Clark Gable, Spencer Tracy and Myrna Loy star in Test Pilot (1938), a movie that sets the tone for a lot of future films, right up to and including one of my favorite movies of all time, The Right Stuff.* Gable plays the titular test pilot, Jim Lane, in the post-barn-storming days as aviation was really hitting its stride and the technology and engineering in airplanes was revving up for the incredible feats of technology that came with WWII. Tracy plays his side-kick/ mechanic/ nanny who is all too keenly aware of the endgame that comes with taking a job that's all about going out and cheating death.
|Clark Gable will haunt your dreams...|
During an attempted airspeed record setting run across the US, Jim sets down in a field in Kansas on the farm where Myrna Loy's "Ann" lives, improbably, with her parents. Ann sweeps Lane off his feet, and Lane returns home with her in tow as his bride. Spencer's "Gunner" seems like a spurned lover at first, but the impulsive coupling of Jim and Ann loses its shine during the first air race when Ann sees what it really means to live on the edge of certain doom and let that into your life, too, and the relationship between Gunner and Ann deepens with a morbid edge.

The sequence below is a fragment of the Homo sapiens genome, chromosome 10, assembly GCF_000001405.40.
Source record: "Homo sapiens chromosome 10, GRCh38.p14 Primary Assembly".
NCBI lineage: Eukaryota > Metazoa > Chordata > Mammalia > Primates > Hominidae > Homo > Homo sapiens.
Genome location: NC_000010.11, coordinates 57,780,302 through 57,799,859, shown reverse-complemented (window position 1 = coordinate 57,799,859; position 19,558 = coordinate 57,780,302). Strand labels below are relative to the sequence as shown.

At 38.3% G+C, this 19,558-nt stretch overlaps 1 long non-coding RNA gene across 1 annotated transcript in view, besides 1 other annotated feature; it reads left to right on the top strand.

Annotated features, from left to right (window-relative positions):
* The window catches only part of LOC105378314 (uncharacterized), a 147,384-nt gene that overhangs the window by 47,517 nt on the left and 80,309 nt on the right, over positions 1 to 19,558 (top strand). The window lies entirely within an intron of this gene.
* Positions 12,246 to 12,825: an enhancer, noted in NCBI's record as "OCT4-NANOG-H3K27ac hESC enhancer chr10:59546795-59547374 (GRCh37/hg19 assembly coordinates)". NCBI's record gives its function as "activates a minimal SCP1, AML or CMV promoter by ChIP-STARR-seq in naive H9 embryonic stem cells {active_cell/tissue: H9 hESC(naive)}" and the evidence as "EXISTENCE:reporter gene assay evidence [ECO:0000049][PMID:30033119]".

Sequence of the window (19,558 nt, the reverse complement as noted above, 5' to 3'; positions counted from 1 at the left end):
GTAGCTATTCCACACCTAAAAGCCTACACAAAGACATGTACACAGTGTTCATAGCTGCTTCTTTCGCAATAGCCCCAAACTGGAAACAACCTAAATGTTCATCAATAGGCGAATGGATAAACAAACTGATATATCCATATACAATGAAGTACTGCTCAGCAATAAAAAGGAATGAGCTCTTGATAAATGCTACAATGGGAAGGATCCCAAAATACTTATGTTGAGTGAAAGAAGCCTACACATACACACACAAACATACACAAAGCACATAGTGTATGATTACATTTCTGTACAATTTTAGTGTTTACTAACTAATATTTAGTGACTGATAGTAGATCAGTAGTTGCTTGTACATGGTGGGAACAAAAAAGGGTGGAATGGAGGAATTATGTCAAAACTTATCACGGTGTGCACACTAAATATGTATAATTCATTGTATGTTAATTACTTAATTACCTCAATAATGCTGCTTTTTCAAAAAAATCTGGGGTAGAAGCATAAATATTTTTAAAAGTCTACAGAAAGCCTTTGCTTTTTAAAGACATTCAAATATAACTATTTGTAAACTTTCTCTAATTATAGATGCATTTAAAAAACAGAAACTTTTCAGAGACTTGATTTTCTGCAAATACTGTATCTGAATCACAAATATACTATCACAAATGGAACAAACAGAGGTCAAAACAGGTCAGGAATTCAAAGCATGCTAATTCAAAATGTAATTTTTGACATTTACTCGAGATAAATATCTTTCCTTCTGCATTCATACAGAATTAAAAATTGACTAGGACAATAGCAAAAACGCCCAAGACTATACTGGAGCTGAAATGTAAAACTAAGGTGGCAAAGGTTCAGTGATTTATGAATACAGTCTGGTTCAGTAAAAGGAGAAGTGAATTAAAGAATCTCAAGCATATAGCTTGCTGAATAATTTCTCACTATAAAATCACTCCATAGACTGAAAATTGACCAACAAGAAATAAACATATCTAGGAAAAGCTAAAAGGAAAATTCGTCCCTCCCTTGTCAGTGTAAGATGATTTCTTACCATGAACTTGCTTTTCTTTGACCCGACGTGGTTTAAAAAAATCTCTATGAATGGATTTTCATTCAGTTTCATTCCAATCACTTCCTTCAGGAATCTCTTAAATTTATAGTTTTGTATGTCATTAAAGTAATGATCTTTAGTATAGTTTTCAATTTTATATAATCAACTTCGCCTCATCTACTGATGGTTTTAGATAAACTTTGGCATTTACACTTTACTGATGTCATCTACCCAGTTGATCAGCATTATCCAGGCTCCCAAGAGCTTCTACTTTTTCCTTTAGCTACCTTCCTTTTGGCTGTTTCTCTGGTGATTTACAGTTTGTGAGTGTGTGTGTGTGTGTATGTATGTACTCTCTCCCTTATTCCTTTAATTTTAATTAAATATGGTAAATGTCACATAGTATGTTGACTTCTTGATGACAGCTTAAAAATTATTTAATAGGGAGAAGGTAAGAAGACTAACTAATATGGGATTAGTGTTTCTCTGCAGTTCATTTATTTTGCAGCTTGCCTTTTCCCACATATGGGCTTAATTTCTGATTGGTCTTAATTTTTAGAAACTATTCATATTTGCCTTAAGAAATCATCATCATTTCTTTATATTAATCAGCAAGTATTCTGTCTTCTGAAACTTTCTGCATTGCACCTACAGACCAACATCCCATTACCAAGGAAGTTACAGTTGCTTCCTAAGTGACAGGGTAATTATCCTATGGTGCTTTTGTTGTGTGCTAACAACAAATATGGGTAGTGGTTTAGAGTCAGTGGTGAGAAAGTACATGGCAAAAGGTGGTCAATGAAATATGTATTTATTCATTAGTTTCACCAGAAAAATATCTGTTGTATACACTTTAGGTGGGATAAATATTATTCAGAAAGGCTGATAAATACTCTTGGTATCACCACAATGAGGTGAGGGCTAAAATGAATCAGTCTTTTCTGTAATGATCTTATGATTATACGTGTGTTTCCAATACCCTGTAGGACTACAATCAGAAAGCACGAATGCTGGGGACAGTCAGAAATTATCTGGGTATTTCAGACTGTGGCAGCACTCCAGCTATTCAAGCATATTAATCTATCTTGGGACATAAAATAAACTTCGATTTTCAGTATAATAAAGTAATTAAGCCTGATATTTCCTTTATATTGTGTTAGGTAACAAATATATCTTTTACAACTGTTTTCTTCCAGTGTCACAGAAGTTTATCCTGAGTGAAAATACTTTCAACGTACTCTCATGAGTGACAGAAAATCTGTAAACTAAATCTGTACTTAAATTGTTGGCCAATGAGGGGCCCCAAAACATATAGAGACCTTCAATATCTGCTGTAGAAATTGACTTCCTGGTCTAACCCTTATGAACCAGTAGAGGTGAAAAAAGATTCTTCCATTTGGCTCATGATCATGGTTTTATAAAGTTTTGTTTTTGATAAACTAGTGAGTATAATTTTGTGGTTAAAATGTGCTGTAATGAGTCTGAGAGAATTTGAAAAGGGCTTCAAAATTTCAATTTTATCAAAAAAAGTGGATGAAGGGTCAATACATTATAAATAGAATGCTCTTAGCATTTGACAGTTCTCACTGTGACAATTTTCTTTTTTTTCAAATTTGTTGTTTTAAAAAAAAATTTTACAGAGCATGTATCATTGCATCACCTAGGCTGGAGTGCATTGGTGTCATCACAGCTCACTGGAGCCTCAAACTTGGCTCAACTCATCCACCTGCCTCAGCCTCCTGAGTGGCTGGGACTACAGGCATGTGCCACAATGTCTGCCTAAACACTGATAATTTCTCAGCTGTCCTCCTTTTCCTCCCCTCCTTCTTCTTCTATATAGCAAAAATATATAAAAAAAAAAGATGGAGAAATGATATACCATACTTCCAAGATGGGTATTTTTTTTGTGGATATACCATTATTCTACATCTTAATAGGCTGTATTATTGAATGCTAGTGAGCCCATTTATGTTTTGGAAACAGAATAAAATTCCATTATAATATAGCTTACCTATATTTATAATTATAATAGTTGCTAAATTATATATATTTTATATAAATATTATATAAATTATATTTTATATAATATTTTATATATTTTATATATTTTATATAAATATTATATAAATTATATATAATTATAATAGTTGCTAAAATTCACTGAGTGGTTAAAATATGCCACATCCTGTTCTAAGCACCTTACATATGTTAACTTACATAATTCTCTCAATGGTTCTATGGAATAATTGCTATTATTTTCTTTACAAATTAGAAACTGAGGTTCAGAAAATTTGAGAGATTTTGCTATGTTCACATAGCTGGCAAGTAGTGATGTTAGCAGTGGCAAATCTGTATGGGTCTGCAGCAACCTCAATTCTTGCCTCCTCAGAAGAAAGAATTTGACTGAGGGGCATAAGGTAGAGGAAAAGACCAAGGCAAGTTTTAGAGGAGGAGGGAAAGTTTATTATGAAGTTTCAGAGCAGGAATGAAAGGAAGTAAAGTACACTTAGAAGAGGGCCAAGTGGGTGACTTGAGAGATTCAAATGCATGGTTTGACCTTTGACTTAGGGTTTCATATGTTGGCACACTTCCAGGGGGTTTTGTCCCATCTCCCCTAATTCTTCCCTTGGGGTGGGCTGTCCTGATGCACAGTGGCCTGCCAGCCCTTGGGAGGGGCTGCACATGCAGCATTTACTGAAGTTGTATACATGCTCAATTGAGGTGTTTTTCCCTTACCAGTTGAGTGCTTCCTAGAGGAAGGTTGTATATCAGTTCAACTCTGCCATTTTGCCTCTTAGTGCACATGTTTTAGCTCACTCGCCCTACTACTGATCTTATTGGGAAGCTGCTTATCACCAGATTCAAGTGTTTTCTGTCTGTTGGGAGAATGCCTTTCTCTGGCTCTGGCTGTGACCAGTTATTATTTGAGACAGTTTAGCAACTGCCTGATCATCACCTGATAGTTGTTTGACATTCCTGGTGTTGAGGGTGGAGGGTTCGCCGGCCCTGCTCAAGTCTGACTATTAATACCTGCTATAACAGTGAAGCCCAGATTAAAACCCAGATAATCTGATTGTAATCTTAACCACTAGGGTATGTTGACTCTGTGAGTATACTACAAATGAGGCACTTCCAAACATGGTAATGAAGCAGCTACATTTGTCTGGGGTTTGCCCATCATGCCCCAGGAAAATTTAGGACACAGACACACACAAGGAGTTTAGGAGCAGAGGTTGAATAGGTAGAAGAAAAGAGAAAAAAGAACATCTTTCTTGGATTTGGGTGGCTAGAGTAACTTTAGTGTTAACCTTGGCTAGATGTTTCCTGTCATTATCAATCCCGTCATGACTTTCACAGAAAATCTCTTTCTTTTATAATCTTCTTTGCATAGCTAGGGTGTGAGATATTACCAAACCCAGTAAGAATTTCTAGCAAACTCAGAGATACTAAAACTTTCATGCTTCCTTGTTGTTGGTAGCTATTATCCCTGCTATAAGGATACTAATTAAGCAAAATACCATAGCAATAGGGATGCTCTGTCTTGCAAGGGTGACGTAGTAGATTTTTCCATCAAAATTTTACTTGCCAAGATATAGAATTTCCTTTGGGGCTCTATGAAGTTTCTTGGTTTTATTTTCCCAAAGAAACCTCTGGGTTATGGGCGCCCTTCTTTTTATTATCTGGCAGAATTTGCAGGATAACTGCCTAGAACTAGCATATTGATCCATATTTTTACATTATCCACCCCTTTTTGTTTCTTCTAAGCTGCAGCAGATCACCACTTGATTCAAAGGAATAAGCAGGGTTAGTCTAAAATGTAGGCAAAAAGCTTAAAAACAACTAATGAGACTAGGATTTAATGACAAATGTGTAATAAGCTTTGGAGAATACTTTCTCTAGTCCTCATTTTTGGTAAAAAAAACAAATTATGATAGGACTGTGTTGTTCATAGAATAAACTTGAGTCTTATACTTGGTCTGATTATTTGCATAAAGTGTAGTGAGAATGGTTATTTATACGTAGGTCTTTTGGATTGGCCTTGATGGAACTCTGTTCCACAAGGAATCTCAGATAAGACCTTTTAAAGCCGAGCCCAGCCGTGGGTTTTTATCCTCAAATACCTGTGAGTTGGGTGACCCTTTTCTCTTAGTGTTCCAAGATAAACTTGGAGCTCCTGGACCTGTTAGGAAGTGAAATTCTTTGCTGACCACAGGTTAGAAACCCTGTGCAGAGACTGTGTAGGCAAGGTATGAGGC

I'm mostly familiar with Loy from her work in The Thin Man movies, so its a pleasure to see her here, stretching herself into dramatic territory and working with a different set of A-list talent that can keep up and make a scene work - especially her side-bar relationship with Spencer Tracy as Jim goes off into the sky.
By the way, there are some great shots in the movie, done, I guess, with models, and two shots that I still don't have my head around how they happened without the crashing of actual airplanes, but its possible and likely those were actually models. I have no idea. But the flying scenes are pretty terrific for Pre-WWII movies.
Major spoiler: The end of the movie is tragically too optimistic as Jim and Ann are delighted at Jim's new, safe life in the US Army Air Corps as an officer. In fairly short order, of course, we can probably expect Jim will be in Africa or Europe and those planes will be torn to shreds by flak. But, hey, that's still a few years away. End spoiler.
I really enjoyed this movie. The themes still resonate and the performances work. Its great seeing a young Spencer Tracy, especially with his style so at odds with Gable's matinee idol approach, but here it plays as two very different guys making it work, but with rising tension between them (and, no, not rivalry over Loy). Worth a spin on the DVD player or off cable sometime.
Late edit: here is a list of the planes used in the movie!
*man, I haven't watched that at all this year. It's been too long.